Who? Maisie Adam
Where? Gilded Balloon Teviot, Wee Room (venue 14)
Are you prepared for what this year’s Edinburgh Fringe has in store for you?
I can only hope so! With this being my first Edinburgh Fringe I’m not entirely sure what to expect, but I’ve been seeking advice from fellow comics on some do’s and don’ts and also what to expect. The main thing people are telling me is to just enjoy it, and to not get caught up in comparing yourself to other comedians and their shows, which is pretty sound advice. I think performing an hour-long show every day for a month will be challenging but I’m ready for it!
What is the premise of your Edinburgh show this year?
So it’s about my experiences of growing up and navigating my teen years whilst being diagnosed with Epilepsy. I know that doesn’t sound hilarious, but I think I’ve managed to make it a comedy show and not a Ted Talk by sharing my experiences with a comedic perspective. It’s not something I’ve often spoke about, and for many years not even my parents were aware of the extent of it, so it’s been fun and interesting to finally tell the whole story – or at least, the story so far – through stand-up comedy. To be totally honest I think that’s the only format through which I actually feel comfortable talking about it.
What was the biggest obstacle you face(d) while putting this show together?
This is going to sound really pretentious, and if I read this answer I would definitely roll my eyes, but it was being honest with myself. There were a lot of points in the story where I wanted to skip over the details and get straight to the jokes, but if I did that the jokes didn’t work. When I realised this show only works if you’re 100% honest about the experiences, it became a lot easier to write. I also think it shows when a comedian is talking about something as though it’s their personal experience and it’s really not, and I think the audience respects someone who shares something personal or at least authentic.
Who would most enjoy your show?
There’s a few references to things from the late naughties so I think anyone of a similar age to me, who experiences their teens in those years will be able to relate to a lot of it. Also anyone who can remember that feeling of wanting to do everything and anything just because your friends were also doing it, whilst also discovering your own independence, opinions and thoughts. Your late teens are such an interesting time, and I was trying to do as much as possible but sometimes my Epilepsy got in the way or hindered those experiences; you don’t have to be epileptic to relate to that, you just need to remember your teens.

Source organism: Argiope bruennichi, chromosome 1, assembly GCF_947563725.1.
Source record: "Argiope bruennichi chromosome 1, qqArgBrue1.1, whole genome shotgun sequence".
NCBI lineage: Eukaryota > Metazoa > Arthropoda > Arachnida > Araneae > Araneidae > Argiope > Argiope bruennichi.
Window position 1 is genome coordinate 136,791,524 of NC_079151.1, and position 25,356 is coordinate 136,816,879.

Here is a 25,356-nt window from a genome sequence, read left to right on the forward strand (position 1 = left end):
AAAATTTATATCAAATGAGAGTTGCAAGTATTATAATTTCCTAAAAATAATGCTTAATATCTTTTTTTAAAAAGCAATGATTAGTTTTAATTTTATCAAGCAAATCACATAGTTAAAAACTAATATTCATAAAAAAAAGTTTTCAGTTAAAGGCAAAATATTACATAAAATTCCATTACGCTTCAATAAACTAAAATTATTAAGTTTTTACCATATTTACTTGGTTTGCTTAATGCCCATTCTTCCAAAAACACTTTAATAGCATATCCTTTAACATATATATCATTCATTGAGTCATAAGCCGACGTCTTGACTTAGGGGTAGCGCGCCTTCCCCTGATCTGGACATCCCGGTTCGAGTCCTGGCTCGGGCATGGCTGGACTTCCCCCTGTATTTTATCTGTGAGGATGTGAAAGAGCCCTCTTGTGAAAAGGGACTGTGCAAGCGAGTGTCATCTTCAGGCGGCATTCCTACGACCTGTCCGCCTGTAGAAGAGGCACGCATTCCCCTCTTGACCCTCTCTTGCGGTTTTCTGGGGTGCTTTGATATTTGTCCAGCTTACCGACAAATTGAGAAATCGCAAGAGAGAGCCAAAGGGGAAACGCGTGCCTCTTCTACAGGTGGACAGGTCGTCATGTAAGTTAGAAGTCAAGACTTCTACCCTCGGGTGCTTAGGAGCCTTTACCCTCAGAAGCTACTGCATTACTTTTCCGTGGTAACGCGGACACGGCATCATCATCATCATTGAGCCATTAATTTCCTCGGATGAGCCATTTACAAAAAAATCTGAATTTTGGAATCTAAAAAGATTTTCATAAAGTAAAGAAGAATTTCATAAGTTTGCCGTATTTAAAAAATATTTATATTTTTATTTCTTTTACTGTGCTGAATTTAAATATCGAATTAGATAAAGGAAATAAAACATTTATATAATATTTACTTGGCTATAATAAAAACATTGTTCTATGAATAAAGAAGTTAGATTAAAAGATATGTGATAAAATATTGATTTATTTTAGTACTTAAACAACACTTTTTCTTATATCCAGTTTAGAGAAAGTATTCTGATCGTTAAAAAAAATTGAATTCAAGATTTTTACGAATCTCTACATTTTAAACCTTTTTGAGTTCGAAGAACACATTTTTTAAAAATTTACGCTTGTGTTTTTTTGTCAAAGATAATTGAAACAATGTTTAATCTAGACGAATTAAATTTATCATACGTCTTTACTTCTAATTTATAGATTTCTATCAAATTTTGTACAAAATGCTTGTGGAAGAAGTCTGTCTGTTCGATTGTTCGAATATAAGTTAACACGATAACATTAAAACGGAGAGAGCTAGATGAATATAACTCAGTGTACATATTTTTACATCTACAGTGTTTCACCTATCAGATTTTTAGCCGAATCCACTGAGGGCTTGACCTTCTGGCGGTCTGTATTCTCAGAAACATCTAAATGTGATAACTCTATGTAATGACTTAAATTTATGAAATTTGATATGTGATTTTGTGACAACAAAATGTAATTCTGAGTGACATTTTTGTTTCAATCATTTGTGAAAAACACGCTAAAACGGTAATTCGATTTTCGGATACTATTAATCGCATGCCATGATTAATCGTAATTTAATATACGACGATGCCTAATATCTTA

Do you have any other Edinburgh show recommendations?
I just came back from the Cat Laughs festival in Kilkenny where I saw Catherine Bohart do a preview of her show “Immaculate” which was ace, so I would definitely recommend that as I can imagine by Edinburgh it’ll be a stellar show. I’ve also seen Will Penswick’s preview of his show “Dank Verse” – he’s a character comedian who presents this really pretentious poet and it is laugh-out-loud funny.
What is your favourite thing about Edinburgh as a city?
Not only is it stunning, but I love how the entire city gets right on board with the Fringe; everywhere you go people are hyped about it, you see banners right across town (not just at the venues but in café’s, hotels, buses, shops) and that is so lovely to see. It feels like this amazing bubble of support for the arts. I wish everywhere was like it all year round!
What are your plans for after the festival?
Firstly, I am going to take a holiday! I know I’ll be knackered by the end of the Fringe, and will have spent the whole month chatting and socialising with people non-stop (which will be great) but I’ll be ready for a quiet break so I’ve booked an InterRail trip to Italy… just me, the sun and some pizza! Hopefully after that, I’d love to continue my show elsewhere, perhaps at comedy festivals and theatres. Who knows!